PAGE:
Figure 10: Segmentation results for case mdb091 (with fatty breast tissues) using DACF with different and parameters. The lowest PSE is achieved at , . Top row: binary images after DACF segmentation. Bottom row: overlay images consisting of the segmented mass boundaries overlayed over the raw input images. (a) , . (b) , . (c) , . (d) , .
Figure 11: Segmentation results for case mdb315 (with dense-glandular breast tissues) using DACF with different and parameters. The lowest PSE is achieved at , . Top row: binary images after DACF segmentation. Bottom row: overlay images consisting of the segmented mass boundaries overlayed over the raw input images. (a) , . (b) , . (c) , . (d) , .
3.2.2. Convergence Time Analysis

The main parameter that affects the convergence time in DACF is the weighting parameter since the number of clusters was fixed (two clusters were used). The convergence time here refers to the total CPU time for clustering. A Duo Core 1.59 GHz laptop with MATLAB 8 was used to run the three clustering algorithms. For DA and FCM, the relative segmentation results were obtained with a wide range of number of clusters from two to six, in order to get reasonable results. Table 3 shows the convergence time of DACF, DA, and FCM for the segmentation results as shown in Figures 3, 5, and 7, respectively while Table 4 shows the convergence time of DACF, DA, and FCM for the segmentation results as shown in Figures 4, 6, and 8, respectively. It can be seen that DACF has less convergence time than DA and FCM, while FCM runs faster as compared to DA.

Table 3: The convergence time of DACF, DA, and FCM for the segmentation results in Figures 3, 5, and 7, respectively.
Table 4: The convergence time of DACF, DA, and FCM for the segmentation results in Figures 4, 6, and 8, respectively.

The convergence speed of DACF is not affected significantly by changing the values of weighting parameters. Basically, the convergence time decreases or keeps approximately constant as the difference between the two weighting parameters increases. Through experiments, it can be seen that the relatively higher difference between the two weighting parameters makes the DACF capable of handling images with more complicated content. In contrast, to handle this situation, larger number of clusters has to be used for both DA and FCM to obtain reasonable segmentation results.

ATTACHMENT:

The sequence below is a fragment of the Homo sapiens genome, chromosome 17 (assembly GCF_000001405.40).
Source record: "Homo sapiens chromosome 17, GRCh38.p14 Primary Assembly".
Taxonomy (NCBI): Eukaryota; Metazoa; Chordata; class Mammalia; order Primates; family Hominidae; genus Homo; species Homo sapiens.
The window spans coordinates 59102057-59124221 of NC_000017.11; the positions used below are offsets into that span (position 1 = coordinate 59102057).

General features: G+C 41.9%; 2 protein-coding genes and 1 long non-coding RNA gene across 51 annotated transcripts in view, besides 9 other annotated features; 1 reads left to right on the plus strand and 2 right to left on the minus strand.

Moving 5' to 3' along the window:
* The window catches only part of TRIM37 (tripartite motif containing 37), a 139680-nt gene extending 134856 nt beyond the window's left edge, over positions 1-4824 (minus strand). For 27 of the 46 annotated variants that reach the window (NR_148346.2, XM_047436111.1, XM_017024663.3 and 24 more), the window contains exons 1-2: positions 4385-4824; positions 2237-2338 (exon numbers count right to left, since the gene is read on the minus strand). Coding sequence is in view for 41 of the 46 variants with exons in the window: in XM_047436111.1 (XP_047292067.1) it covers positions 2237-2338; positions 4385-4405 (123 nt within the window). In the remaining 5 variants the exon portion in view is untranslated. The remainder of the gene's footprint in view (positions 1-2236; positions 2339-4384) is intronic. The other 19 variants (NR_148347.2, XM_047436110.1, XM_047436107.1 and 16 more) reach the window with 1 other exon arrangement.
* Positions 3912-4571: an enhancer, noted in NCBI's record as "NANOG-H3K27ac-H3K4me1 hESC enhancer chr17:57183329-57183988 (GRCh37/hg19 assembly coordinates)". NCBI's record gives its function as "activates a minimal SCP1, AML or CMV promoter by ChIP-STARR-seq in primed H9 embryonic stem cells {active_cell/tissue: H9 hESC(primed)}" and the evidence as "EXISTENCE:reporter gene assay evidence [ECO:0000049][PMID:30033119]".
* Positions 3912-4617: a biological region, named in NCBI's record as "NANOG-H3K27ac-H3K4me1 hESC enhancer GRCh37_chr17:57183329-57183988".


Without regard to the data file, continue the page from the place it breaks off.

4. Conclusion

The proposed DACF algorithm offers two advantages for mammographic mass segmentation on extracted ROIs. First, the segmentation ability is improved. The average PSE by DACF is much smaller than those by standard DA and FCM. Additionally, less number of patched regions was found in mass cluster by using DACF. Second, the convergence time is reduced. In DACF, the number of clusters is two, and the optimal segmentation results were obtained by regulating the weighting parameters, with much less convergence time for all the thirty-eight cases as compared to those by DA and FCM. To summarize, DACF is robust against noisy regions and computationally efficient with a fixed number of clusters. Unlike classical clustering methods for image segmentation, the objective function of DACF contains both intensity-based information and geometry-based circular shape function as a means to improve the image data partitions. Experimental results show that the proposed DACF improved the segmentation performance for mammographic images.

It is noted that one of the major limitations of the proposed method is that the current formulation can only deal with two clusters. We will investigate the possibility to incorporate multicircular shape to handle more general cases in the near future. It is also noted that the current study determines the weighting parameter through experiments; though it works for all the tested cases in this paper, a numerical solution is desirable to improve the intelligence of the proposed method. There is a need to verify the efficiency of the proposed method by performing evaluations on other mammographic image sets, such as the DDSM database [24]. These will be the subjects of our future research on mammographic mass segmentation. What is more, it is worthy to mention that the proposed approach is general, which may be applicable for other biomedical applications like left ventricle segmentation from cardiac magnetic resonance images. We will also investigate this topic in our future research work.

Appendix

Table 5 lists the related information for each extracted ROIs, that is, the size of ROI, the center of the ROI/mass, and the radius of the mass. (In our implementation, we extract the ROI in terms of a square, with the center identical to the center of mass and the width determined by ROI size. In the case of mdb144-a, ROI center is not identical to mass center since the latter is too close to image border. As demonstrated in Figures 12 and 13, DACF segmentation results are only slightly affected by the shifting and size of the extracted ROI.) The latter two are used for the reference segmentation.

Table 5: The related information for each extracted ROI.
Figure 12: The proposed DACF successfully segments the mass with different ROI shifting, though the final results may be a bit different.
Figure 13: The proposed DACF successfully segments the mass with different ROI size, though the final results may be a bit different.

Conflict of Interests

The authors declare that there is no conflict of interests regarding the publication of this paper.

Acknowledgments

This work was partially supported by the National Natural Science Foundation of China Grant (no. 50807042). The authors sincerely thank the anonymous reviewers for their insightful comments and valuable suggestions on an earlier version of this paper. The authors would like to thank Dr. Gerald from Loughborough University UK and Dr. Su Lei from University of Liverpool UK for proofreading the draft version of this paper. The authors also would like to thank Dr. Su Yi from IHPC ASTAR, Singapore, for his valuable help for the modifications of this paper.